Detroit Industry by Diego Rivera
To put this post in larger context, Paul Krugman stirred up quite a ruckus with a column that argued that a lot of jobs for college graduates are being rendered obsolete by technological change. For scientists, this is not a new phenomenon. At a recent celebration type-of-thing, a colleague explained how a Prominent Genomic Researcher realized that the next leap forward in biology was going to happen when biologists would view their science as an information science. The future was not going to involve benches filled with dozens of Ph.D.s furiously pipetting (his phrase). Which is why this section from a column by Adam Ruben bothers me:
I realized recently that if I examine it in a day-to-day sense, I have one job in science. It’s not curing malaria, which is what my grant says it should be. My job, in essence, is to move small amounts of liquid from one place to another. That’s it.
That’s it? This is what smart people do? This is our reward for withstanding years in the trash can?
Currently, we have many informatics problems to solve–the sheer scale of data has overwhelmed current analytical tools and techniques. When we will look back on the last decade or two, the transformation of much of biology into an information science (or, perhaps the incorporation of informatics into biology?) will be the dominant theme. But automation, I think, will be the next ‘great leap forward’ (to use a phrase), although it probably won’t begin to seriously happen for five to ten years.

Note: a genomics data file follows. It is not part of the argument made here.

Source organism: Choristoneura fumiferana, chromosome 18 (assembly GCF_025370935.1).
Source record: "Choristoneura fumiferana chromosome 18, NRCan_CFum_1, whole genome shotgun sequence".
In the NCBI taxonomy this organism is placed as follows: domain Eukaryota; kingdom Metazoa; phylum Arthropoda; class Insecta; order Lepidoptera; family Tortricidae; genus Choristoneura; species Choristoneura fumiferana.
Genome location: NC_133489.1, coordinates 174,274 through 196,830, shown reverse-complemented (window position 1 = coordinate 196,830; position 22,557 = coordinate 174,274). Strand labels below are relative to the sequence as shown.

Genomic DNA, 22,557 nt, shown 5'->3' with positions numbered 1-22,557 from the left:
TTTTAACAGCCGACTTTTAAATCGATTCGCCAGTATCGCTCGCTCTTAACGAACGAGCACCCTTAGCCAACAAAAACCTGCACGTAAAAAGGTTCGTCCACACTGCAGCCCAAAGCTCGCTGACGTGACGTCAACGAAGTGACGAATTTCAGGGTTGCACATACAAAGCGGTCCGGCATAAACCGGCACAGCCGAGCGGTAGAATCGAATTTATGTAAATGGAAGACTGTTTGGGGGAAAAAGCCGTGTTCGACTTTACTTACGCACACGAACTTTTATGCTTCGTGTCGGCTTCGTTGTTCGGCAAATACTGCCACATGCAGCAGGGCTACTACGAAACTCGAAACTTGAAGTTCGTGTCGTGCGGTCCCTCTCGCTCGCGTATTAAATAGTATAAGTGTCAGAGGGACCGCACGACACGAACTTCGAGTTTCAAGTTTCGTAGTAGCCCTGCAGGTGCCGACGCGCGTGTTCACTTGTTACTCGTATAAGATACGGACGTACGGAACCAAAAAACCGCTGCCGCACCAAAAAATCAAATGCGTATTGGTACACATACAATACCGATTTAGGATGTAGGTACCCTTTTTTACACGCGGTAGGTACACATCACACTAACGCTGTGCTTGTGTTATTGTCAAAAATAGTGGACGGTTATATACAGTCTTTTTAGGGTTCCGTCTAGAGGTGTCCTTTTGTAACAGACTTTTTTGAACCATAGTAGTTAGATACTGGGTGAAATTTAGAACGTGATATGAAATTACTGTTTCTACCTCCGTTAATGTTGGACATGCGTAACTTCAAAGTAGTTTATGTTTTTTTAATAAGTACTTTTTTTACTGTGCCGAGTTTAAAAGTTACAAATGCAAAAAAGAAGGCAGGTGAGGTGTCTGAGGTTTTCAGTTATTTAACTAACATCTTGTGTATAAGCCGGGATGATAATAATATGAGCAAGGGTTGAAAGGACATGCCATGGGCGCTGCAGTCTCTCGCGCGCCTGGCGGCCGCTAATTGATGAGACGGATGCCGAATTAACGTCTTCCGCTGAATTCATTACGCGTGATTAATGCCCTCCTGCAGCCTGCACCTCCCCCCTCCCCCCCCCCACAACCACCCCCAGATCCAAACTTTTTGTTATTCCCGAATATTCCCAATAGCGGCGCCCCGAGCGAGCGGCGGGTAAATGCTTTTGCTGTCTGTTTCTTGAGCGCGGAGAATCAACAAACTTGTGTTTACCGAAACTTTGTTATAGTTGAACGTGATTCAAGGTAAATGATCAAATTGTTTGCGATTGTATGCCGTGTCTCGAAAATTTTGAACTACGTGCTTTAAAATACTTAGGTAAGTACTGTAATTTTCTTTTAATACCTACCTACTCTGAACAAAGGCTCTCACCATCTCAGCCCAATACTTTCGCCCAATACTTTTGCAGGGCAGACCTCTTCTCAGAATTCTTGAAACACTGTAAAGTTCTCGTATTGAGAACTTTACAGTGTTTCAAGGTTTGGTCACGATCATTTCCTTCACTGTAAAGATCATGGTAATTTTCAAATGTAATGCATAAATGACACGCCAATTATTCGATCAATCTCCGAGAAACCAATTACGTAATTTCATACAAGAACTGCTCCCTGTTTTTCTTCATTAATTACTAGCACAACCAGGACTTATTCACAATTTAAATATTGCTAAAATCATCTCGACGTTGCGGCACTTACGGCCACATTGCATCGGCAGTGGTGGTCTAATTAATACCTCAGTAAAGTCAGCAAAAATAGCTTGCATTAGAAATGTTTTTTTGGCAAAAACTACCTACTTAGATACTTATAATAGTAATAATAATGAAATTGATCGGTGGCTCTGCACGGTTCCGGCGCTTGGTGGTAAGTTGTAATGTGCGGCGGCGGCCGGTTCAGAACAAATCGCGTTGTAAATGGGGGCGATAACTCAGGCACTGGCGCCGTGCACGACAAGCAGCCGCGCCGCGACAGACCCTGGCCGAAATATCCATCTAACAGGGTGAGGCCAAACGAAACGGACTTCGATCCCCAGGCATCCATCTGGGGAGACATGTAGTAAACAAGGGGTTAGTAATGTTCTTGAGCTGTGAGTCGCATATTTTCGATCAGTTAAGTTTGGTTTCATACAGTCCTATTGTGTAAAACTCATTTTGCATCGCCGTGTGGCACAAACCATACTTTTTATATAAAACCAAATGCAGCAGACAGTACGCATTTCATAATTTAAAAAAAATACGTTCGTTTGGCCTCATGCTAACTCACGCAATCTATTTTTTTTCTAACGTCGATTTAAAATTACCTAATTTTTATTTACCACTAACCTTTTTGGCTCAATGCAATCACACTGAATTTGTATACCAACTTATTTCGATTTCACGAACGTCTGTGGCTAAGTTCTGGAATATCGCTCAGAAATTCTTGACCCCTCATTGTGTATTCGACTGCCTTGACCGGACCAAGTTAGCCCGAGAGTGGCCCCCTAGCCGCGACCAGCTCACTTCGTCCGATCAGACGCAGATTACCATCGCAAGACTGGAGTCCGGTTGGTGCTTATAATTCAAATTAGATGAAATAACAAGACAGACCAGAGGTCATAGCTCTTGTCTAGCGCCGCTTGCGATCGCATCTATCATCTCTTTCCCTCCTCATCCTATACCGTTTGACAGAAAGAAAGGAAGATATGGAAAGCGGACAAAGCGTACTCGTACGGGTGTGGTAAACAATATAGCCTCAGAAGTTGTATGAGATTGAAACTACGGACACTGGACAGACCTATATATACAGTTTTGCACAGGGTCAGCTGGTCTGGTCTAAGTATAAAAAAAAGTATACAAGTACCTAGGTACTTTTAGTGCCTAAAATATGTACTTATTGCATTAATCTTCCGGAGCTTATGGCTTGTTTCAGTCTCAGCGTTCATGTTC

Robots and other high-throughput systems are faster, more reliable, and don’t get bored. These tools would allow data production–and thus, biological discovery–to occur at a qualitatively greater scale (e.g., genomics). This would also, I think, decrease the need for graduate students and post-docs as cheap labor.
Obviously, some areas of biology and certain kinds of experiments aren’t amenable to robotics or or high-throughput methods. But the more we can incorporate these methods, the more time we would have to spend on these ‘unmechanizable’ activities. It would also increase the future job prospects of Ph.Ds. How? Training would focus not on technique (although one should have good technique), but on analysis. Those skills can be applied widely (i.e., DNA is DNA, whether it’s produced by Sanger sequencing or Illumina).
Anyway, that’s enough futurism.